This verse is very similar to the verse about Ishmael “growing” after his exile:

    “And God was with the lad; and he grew, and dwelt in the wilderness, and became an archer” (Genesis 21:20).

    Why would we assume that Moses was an infant, but Ishmael was a teenager, before they both “grew”? You have to be honest. There is something fishy going on.

    “The fact that Ishmael is sometimes referred to as lad and sometimes as child is not a contradiction in my view. From the point of view of relation the child is always the child of it’s parents. It never ceases to be so. In point of view of it’s own development the child ceases to be a child. The word “lad” signifies this.”

    Not true. In Genesis, Isaac is repeatedly referred to as Abraham’s “son”, rather than his “child”, even before he grew up (Genesis 21:3). He is referred to as “child” only once (Genesis 21:8). From that point on, he is referred to as “son”. Why wouldn’t the same be true for Ishmael? Why call him “child” in one place and “lad” in another place?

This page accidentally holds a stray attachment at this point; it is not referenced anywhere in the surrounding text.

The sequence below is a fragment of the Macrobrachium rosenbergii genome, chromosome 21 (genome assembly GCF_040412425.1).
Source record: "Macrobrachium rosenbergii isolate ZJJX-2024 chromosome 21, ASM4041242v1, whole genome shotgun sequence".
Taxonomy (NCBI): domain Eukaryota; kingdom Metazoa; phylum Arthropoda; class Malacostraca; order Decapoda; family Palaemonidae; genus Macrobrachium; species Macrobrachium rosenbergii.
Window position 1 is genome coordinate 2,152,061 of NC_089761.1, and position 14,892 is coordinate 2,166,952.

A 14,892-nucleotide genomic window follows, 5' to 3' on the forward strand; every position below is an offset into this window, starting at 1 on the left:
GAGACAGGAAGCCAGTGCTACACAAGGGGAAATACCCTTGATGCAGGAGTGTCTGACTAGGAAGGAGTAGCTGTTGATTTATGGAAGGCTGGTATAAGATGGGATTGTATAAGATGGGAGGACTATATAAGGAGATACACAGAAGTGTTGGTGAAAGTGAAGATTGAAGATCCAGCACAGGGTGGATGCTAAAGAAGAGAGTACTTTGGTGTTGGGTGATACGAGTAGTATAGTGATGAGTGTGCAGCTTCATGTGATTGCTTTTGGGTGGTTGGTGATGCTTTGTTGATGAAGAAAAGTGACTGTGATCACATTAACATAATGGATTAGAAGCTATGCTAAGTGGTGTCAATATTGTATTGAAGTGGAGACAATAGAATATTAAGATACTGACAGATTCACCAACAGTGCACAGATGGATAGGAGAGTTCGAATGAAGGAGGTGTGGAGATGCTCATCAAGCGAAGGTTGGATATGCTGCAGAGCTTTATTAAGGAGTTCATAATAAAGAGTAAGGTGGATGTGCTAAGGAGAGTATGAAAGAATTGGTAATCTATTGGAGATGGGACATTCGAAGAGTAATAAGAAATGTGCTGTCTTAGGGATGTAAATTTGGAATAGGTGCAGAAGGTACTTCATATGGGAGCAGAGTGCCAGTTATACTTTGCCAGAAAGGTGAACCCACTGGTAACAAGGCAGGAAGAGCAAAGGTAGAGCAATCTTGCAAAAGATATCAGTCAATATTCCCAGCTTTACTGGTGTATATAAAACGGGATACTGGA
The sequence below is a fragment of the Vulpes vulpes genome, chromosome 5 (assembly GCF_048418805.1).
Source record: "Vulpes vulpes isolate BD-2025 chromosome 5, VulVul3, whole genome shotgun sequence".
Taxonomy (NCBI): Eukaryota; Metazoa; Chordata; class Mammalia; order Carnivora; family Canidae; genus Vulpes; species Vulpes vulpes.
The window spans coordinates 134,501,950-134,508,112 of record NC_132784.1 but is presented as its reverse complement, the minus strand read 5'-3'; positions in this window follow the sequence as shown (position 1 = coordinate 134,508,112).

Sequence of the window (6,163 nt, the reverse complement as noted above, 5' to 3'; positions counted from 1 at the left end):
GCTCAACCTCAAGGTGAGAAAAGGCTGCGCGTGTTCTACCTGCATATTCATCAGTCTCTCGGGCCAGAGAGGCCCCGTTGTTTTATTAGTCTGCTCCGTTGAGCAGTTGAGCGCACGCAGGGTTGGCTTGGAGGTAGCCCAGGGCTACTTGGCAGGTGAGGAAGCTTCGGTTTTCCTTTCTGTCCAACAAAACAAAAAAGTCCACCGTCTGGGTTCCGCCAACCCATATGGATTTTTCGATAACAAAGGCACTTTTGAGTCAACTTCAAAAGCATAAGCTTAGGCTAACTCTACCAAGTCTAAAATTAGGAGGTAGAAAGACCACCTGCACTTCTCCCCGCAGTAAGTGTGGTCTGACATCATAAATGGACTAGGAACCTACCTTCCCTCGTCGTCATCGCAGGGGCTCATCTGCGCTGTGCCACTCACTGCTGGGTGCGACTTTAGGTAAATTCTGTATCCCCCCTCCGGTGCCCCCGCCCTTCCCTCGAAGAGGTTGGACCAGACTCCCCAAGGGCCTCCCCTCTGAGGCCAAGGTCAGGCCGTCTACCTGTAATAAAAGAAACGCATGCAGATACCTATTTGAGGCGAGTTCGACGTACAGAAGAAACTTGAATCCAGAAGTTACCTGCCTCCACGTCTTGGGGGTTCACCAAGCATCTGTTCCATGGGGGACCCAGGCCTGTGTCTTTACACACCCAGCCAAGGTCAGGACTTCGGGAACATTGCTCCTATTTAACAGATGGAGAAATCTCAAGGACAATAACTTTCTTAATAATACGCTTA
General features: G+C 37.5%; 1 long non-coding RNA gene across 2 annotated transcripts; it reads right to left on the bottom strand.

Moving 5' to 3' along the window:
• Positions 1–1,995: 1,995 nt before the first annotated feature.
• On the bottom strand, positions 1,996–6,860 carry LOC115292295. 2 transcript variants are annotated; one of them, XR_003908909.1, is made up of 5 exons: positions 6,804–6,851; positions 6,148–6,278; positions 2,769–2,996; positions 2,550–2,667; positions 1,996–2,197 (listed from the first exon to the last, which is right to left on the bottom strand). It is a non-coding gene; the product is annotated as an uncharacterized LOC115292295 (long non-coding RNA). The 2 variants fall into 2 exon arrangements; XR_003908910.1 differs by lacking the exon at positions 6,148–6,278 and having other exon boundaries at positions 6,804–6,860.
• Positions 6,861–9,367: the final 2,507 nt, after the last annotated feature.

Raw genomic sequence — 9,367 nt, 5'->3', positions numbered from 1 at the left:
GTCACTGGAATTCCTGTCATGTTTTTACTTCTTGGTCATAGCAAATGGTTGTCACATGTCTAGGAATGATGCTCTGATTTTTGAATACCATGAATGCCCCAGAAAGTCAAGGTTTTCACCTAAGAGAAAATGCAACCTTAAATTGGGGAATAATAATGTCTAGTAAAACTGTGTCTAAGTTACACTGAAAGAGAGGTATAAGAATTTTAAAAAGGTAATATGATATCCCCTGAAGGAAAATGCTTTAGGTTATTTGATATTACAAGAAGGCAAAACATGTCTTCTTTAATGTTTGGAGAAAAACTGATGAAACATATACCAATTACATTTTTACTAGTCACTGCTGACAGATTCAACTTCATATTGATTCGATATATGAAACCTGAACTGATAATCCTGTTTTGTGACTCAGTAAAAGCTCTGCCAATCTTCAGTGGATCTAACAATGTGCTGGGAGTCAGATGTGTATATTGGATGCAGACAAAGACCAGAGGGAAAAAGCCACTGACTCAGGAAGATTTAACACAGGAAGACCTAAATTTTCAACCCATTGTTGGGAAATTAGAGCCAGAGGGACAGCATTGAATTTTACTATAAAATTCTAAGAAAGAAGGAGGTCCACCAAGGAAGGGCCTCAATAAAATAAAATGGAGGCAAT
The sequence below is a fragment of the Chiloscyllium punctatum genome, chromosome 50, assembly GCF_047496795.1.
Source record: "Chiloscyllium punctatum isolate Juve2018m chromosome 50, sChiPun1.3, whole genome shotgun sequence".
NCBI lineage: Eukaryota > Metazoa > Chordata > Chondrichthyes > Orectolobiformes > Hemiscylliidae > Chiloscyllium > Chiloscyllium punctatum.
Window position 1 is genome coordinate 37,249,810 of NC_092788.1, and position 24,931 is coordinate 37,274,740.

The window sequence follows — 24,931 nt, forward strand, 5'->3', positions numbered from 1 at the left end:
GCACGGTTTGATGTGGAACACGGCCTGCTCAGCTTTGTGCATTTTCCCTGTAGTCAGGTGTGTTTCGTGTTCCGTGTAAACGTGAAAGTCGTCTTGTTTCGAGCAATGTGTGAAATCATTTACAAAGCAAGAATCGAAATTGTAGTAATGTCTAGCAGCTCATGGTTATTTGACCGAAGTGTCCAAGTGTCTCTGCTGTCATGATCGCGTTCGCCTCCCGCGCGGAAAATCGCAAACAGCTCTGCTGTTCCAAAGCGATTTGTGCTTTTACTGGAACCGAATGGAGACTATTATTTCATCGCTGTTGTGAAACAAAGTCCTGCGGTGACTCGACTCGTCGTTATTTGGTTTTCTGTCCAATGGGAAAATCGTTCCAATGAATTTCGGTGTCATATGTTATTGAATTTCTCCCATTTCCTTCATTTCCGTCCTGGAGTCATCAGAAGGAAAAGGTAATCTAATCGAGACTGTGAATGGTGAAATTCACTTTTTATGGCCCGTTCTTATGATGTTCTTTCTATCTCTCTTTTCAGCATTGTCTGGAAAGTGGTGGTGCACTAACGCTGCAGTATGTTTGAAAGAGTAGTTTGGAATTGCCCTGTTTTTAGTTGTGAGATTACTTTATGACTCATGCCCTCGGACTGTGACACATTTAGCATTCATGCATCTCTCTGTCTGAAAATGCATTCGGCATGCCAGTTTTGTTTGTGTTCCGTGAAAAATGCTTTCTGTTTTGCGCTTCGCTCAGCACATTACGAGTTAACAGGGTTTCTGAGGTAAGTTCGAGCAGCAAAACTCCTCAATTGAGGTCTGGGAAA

“In my view the text does not imply that Abraham put Ishmael on Hagar’s shoulder.”

    Jewish scholars, like Rashi, would disagree with you. The fact is that the text clearly shows that Hagar was carrying Ishmael. The early rabbis found this difficult to explain if he was 16 years old, so they literally invented a story to explain it, as Rashi noted:

    “He also placed the child on her shoulder, because Sarah had cast an evil eye upon him, and he was seized by a fever so that he could not walk on his feet.”

    “Perhaps the fact that Hagar is said to have cast Ishmael under one of the shrubs and that God commanded her to lift him up is not so easy to explain if he is sixteen years old.

    I would say that “cast” does not mean throw but rather to place him there. No mother would throw her child around if he was sick. That is nonsense.